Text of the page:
Here’s my latest Monday Money post, part of the series I’m hosting with Emma at EmmaDrew.info and Lynn from Mrs Mummypenny. It’s a great way to share content about money, so do check the links at the end for other brilliant money posts! Plus, find out how to join in if you’re a blogger. We’d love you to add your posts.
Ever looked at a credit card statement and thought ‘ouch’?
Our latest credit card bill made expensive reading.
We use our credit card to pay for virtually everything, so we can earn cashback, and also so we can see everything on one handy statement. So long as we clear the bill in full every month, we get paid cashback once a year, without paying a penny in credit card interest.
When we first moved to the country, my youngest still hadn’t started school, so I wasn’t working much, and my husband was looking for a job locally. We had savings and money left after selling our old house, but there wasn’t much coming in each month. We therefore slashed as much spending as possible.
Since then, our finances are looking rosier. My husband enjoys his job fund raising for a local hospice. With both children now at school, I’ve been picking up more work. We also sorted out some of our money so we could earn passive income, as interest on savings and investments, and as rent on a little buy-to-let.
Trouble is, our spending, and therefore our credit card bills, have picked up too.
I’m glad we don’t have to watch our day-to-day spending quite so closely, but I’m also keen to avoid excessive ‘lifestyle inflation’. Lifestyle inflation happens when you spend more as you earn more. If they are fortunate enough to have the choice, few people stick to a penniless student lifestyle once they start earning a higher salary. But keeping a gap between money coming in and money going out is vital for anyone who wants to stash cash for the future.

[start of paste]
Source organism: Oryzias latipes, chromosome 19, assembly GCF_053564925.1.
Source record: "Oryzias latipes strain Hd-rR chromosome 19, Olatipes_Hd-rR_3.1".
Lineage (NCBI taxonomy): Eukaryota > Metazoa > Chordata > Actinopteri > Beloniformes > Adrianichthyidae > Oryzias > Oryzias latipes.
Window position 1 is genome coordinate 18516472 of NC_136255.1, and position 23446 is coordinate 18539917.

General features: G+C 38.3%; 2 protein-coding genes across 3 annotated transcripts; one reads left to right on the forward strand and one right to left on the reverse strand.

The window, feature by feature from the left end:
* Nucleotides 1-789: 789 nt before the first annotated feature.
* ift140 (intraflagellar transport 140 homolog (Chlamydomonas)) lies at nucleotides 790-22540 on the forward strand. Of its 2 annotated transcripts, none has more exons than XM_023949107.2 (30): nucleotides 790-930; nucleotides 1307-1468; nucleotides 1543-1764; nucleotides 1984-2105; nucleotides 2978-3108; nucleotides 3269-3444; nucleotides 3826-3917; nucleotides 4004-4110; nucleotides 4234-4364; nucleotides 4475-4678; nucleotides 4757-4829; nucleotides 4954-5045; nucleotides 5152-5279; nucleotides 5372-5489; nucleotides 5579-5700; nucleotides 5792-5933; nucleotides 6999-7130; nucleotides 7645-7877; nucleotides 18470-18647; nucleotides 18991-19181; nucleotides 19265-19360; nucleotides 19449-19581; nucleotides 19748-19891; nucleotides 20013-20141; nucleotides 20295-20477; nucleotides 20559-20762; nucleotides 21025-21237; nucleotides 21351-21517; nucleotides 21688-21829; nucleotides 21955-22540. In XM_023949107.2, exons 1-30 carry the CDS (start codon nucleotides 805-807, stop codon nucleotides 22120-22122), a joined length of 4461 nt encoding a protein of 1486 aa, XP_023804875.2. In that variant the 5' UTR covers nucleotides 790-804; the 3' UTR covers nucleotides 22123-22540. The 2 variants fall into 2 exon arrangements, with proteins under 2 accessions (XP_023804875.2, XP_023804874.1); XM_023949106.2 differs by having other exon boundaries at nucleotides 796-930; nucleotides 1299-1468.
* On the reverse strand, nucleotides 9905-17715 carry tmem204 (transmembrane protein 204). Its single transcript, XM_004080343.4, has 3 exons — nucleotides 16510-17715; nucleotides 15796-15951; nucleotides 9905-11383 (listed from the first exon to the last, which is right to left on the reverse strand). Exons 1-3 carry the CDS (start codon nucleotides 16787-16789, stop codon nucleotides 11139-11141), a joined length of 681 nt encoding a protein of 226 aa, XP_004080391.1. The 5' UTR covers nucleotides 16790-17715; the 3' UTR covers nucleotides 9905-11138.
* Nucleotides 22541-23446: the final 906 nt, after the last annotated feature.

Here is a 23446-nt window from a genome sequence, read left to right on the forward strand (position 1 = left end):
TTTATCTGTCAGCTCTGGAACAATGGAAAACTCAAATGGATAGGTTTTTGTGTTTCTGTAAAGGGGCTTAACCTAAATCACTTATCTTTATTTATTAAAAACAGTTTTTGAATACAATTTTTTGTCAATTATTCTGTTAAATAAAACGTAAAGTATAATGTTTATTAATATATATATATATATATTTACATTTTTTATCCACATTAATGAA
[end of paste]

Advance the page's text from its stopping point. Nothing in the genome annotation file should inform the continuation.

So I’m keen to look at where we spent more, and how we might cut back.
Where did we spend more?
Staring at the statement, our credit card spending was bumped up by a whole combination of factors.
Our car was due for a five-year service, and as my husband relies on it to get him back and forth to work, we’re keen to keep those wheels on the road.
We’re also looking forward to our fortnight’s summer holiday in the Lake District – and the balance of the holiday cottage was due this month.
The children go to swimming lessons every week in our local pool. The lessons are good value at £5.85 each. But when you pay once a quarter for two children, it does add up.
I can see that as I’ve picked up extra work, I’ve also picked up extra expenses. Additional train fares to London. The odd sandwich between meetings. A day’s holiday camp during school holidays. The income outweighs the expenses, but it all bumps up our credit card bill.
Out of the blue expenses
I wasn’t expecting to making a flying visit to Madeira, to see my step-dad in hospital, but it still involved air fares plus train tickets to the airport.
Related post on five frugal things when flying
Investing in replacements
When money was tight, we out everything apart from essential spending. But eventually, some things do wear out and need replacing. Now our income is higher, we chose to invest in more expensive (although hopefully long lasting) options.
I finally found my birthday and Christmas present handbag, to replace the eight-year-old version with a bust zip. Despite battery changes and repairs, my husband’s nine-year-old watch has ground to a halt and he replaced it with a Garmin running watch. In both cases we took advantage of any sales, discount and cashback on offer but they were still chunky payments.
My husband is trying to extend the life of his computer, so he also bought an external hard drive and adapator lead for extra storage. A sensible purchase that won’t be repeated, but an expense nonetheless.
Treats for the kids
Now that I haven’t been keeping such a tight rein on our spending, I can see some extra costs creeping in.
Full price tickets to see the new Star Wars film at the cinema, rather using vouchers or waiting till it showed up at cheaper early morning showings. McDonalds afterwards instead of a packed lunch. A takeaway when we fancied a treat and were too fed up to cook. The tickets for a long-awaited trip to Kidzania in London for the kids. In themselves, none of these costs are earth shattering, and none of them crop up every week. But they do add up.
The children also set their hearts on getting an Xbox. We’ve never had any computer games consoles before, but promised to match their savings if they could raise half. This was the month they finally did, scraping together Christmas money, birthday money, pocket money and handouts from generous grandparents. The delivery arrived just after I left for Madeira, which was great timing in keeping them occupied, if less good from a credit card perspective.
Looking at the statement, much as it pains me to admit it, I can also see some frugal failures.